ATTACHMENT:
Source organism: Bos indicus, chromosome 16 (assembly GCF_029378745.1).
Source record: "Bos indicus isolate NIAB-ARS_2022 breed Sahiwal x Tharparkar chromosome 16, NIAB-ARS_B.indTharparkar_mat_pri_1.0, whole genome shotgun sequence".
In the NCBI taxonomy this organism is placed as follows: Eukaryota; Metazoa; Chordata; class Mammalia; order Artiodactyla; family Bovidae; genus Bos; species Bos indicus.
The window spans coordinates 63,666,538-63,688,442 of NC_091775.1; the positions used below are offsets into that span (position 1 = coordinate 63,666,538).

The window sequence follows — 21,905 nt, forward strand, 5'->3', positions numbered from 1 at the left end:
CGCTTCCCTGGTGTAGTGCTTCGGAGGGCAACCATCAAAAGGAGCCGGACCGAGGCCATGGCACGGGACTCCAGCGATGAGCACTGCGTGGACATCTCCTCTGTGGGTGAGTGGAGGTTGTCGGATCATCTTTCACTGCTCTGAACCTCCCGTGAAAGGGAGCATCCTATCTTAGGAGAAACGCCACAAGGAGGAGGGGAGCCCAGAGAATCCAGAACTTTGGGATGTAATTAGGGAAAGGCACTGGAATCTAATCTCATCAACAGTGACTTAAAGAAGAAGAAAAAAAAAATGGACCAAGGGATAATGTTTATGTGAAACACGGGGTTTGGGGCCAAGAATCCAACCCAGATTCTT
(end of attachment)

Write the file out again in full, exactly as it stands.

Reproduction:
Source organism: Bos indicus, chromosome 16 (assembly GCF_029378745.1).
Source record: "Bos indicus isolate NIAB-ARS_2022 breed Sahiwal x Tharparkar chromosome 16, NIAB-ARS_B.indTharparkar_mat_pri_1.0, whole genome shotgun sequence".
In the NCBI taxonomy this organism is placed as follows: Eukaryota; Metazoa; Chordata; class Mammalia; order Artiodactyla; family Bovidae; genus Bos; species Bos indicus.
The window spans coordinates 63,666,538-63,688,442 of NC_091775.1; the positions used below are offsets into that span (position 1 = coordinate 63,666,538).

The window sequence follows — 21,905 nt, forward strand, 5'->3', positions numbered from 1 at the left end:
CGCTTCCCTGGTGTAGTGCTTCGGAGGGCAACCATCAAAAGGAGCCGGACCGAGGCCATGGCACGGGACTCCAGCGATGAGCACTGCGTGGACATCTCCTCTGTGGGTGAGTGGAGGTTGTCGGATCATCTTTCACTGCTCTGAACCTCCCGTGAAAGGGAGCATCCTATCTTAGGAGAAACGCCACAAGGAGGAGGGGAGCCCAGAGAATCCAGAACTTTGGGATGTAATTAGGGAAAGGCACTGGAATCTAATCTCATCAACAGTGACTTAAAGAAGAAGAAAAAAAAAATGGACCAAGGGATAATGTTTATGTGAAACACGGGGTTTGGGGCCAAGAATCCAACCCAGATTCTT